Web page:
What about college and career planning?
Because we live in this career and college planning world, families we serve may naturally ask us, “Are the private prep schools truly prepping their students and parents?” (Heck, we get that question about public schools, too!) There are a lot of variables that affect the answer. Some of the factors include the individuals who hold counseling roles, school policies and procedures, parent expectations, etc.
There is no independently-produced measurement of the effectiveness of each school’s counseling process that we have found. We do hear anecdotal family stories of how valuable (or not) they found the college counseling to be at their school, and we would urge you to collect more of these experiences yourself. Consider what you really need and want during the career and college planning process, as best you can imagine it. Most parents go in thinking a school’s counseling efforts will be stellar because they believe in the school. And it may be, but it may not be.
Also consider that there are many moving parts to “college prep” including self assessment, major selection, ACT/SAT, career exploration, essay prep, application assistance, financial help, etc. It’s almost inconceivable to think that any one counseling department in ANY US high school would have the capacity and depth to do ALL of these very well.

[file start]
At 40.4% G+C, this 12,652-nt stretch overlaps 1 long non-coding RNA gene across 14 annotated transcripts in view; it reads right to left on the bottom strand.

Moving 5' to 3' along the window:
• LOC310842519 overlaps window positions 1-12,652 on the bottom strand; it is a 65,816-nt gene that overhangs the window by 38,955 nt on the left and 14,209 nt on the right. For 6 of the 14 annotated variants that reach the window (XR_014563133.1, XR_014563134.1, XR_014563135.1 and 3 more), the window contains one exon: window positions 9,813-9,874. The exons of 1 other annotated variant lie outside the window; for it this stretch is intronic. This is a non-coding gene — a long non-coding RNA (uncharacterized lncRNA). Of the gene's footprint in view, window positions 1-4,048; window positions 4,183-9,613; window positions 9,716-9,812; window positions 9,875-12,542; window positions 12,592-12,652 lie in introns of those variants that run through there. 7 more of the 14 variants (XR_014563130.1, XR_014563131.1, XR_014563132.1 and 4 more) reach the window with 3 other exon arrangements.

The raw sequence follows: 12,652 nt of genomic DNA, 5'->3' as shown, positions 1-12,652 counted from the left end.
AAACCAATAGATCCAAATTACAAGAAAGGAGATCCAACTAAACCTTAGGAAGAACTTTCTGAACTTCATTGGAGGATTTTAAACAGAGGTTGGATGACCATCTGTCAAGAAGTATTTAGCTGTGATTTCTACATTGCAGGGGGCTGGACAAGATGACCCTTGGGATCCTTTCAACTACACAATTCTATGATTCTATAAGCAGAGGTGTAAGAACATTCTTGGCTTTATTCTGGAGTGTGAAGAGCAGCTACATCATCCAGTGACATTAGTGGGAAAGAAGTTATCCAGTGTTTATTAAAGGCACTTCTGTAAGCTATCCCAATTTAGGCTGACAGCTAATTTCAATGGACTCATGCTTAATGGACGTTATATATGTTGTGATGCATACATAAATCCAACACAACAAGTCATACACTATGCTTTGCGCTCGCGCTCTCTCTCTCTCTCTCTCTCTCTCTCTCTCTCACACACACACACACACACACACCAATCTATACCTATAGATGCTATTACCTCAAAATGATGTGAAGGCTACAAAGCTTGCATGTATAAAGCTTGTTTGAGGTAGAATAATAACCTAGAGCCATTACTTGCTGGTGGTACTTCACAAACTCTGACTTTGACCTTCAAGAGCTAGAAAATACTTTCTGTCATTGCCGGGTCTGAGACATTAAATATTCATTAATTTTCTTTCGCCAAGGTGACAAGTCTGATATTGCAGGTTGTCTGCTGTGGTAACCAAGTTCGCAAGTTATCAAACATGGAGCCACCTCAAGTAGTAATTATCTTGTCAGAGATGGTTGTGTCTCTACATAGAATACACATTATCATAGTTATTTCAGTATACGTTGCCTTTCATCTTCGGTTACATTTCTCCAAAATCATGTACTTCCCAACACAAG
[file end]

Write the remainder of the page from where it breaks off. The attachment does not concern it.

Having said all of that, we can tell you that we see a fair number of families from private high schools that attend our programs and engage with us for services. In the same way, we also see families from public high schools who do the same. All families who attend our programming seek an insight into a process they don’t fully understand. They need a boost of information from a trusted resource and getting it early is huge.
When to start learning about college and career planning
Parents considering private high school must take tangible steps to prepare to make a choice during 8th grade. You may naturally think it is too early to also be thinking about college planning, but it’s not! We don’t mean that you should be creating a college list or visiting schools! We mean you are in the “sensitive period” (as Beth’s Montessori mom would say) for learning about the subject. You are in sponge-mode (is that a word?) and absorbing some college and career thinking right now allows you to process it slowly. You’ll hear it again in the future and continue to process it.
Making the choice to switch to a private high school can be difficult. You are spending so much money, and you expect a lot for the investment. As with choosing a college, think through how any particular school fits your child. Your family’s criteria drive the process. And, don’t be afraid to be that sponge and absorb information from lots of sources. More knowledge is never a bad thing and will likely help you make a solid and confident decision. Good luck! Please reach out if we can help.